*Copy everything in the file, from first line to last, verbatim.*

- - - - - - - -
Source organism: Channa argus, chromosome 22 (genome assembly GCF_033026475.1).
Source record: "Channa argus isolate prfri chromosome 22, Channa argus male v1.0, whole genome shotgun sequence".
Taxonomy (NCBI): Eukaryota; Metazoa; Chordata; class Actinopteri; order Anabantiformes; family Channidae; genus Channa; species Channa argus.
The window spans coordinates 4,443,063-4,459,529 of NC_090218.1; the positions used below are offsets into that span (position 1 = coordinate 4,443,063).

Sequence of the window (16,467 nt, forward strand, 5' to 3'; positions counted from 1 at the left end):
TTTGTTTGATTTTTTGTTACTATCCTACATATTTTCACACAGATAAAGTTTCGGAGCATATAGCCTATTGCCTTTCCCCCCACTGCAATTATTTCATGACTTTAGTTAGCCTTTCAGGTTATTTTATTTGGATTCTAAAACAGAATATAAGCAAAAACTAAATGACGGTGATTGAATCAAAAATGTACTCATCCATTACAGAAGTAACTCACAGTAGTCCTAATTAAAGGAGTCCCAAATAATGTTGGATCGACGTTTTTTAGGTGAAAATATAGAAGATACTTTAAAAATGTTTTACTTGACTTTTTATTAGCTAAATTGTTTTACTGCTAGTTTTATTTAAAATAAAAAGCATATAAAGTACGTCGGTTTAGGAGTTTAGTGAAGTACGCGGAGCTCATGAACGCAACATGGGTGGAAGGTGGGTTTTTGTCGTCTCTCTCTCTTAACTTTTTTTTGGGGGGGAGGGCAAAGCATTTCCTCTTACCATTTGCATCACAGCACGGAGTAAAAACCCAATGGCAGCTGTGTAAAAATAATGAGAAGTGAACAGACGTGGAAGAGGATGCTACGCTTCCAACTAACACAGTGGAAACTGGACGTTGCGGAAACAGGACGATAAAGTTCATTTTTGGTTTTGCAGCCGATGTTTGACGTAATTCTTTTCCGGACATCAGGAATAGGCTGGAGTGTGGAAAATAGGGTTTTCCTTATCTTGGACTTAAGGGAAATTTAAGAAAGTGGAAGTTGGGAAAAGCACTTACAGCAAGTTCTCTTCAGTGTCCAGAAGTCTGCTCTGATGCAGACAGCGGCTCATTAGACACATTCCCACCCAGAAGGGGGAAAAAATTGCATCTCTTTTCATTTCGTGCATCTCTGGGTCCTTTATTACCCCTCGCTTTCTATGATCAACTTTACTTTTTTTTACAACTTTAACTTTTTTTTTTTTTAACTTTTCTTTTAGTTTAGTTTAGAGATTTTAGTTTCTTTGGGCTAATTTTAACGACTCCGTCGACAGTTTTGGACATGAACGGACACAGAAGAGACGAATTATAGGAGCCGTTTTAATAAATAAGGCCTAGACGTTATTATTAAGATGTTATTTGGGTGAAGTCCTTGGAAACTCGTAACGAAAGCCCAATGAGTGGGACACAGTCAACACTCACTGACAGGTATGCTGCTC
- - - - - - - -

Source organism: Channa argus, chromosome 22 (genome assembly GCF_033026475.1).
Source record: "Channa argus isolate prfri chromosome 22, Channa argus male v1.0, whole genome shotgun sequence".
Taxonomy (NCBI): Eukaryota; Metazoa; Chordata; class Actinopteri; order Anabantiformes; family Channidae; genus Channa; species Channa argus.
The window spans coordinates 4,443,063-4,459,529 of NC_090218.1; the positions used below are offsets into that span (position 1 = coordinate 4,443,063).

Sequence of the window (16,467 nt, forward strand, 5' to 3'; positions counted from 1 at the left end):
TTTGTTTGATTTTTTGTTACTATCCTACATATTTTCACACAGATAAAGTTTCGGAGCATATAGCCTATTGCCTTTCCCCCCACTGCAATTATTTCATGACTTTAGTTAGCCTTTCAGGTTATTTTATTTGGATTCTAAAACAGAATATAAGCAAAAACTAAATGACGGTGATTGAATCAAAAATGTACTCATCCATTACAGAAGTAACTCACAGTAGTCCTAATTAAAGGAGTCCCAAATAATGTTGGATCGACGTTTTTTAGGTGAAAATATAGAAGATACTTTAAAAATGTTTTACTTGACTTTTTATTAGCTAAATTGTTTTACTGCTAGTTTTATTTAAAATAAAAAGCATATAAAGTACGTCGGTTTAGGAGTTTAGTGAAGTACGCGGAGCTCATGAACGCAACATGGGTGGAAGGTGGGTTTTTGTCGTCTCTCTCTCTTAACTTTTTTTTGGGGGGGAGGGCAAAGCATTTCCTCTTACCATTTGCATCACAGCACGGAGTAAAAACCCAATGGCAGCTGTGTAAAAATAATGAGAAGTGAACAGACGTGGAAGAGGATGCTACGCTTCCAACTAACACAGTGGAAACTGGACGTTGCGGAAACAGGACGATAAAGTTCATTTTTGGTTTTGCAGCCGATGTTTGACGTAATTCTTTTCCGGACATCAGGAATAGGCTGGAGTGTGGAAAATAGGGTTTTCCTTATCTTGGACTTAAGGGAAATTTAAGAAAGTGGAAGTTGGGAAAAGCACTTACAGCAAGTTCTCTTCAGTGTCCAGAAGTCTGCTCTGATGCAGACAGCGGCTCATTAGACACATTCCCACCCAGAAGGGGGAAAAAATTGCATCTCTTTTCATTTCGTGCATCTCTGGGTCCTTTATTACCCCTCGCTTTCTATGATCAACTTTACTTTTTTTTACAACTTTAACTTTTTTTTTTTTTAACTTTTCTTTTAGTTTAGTTTAGAGATTTTAGTTTCTTTGGGCTAATTTTAACGACTCCGTCGACAGTTTTGGACATGAACGGACACAGAAGAGACGAATTATAGGAGCCGTTTTAATAAATAAGGCCTAGACGTTATTATTAAGATGTTATTTGGGTGAAGTCCTTGGAAACTCGTAACGAAAGCCCAATGAGTGGGACACAGTCAACACTCACTGACAGGTATGCTGCTC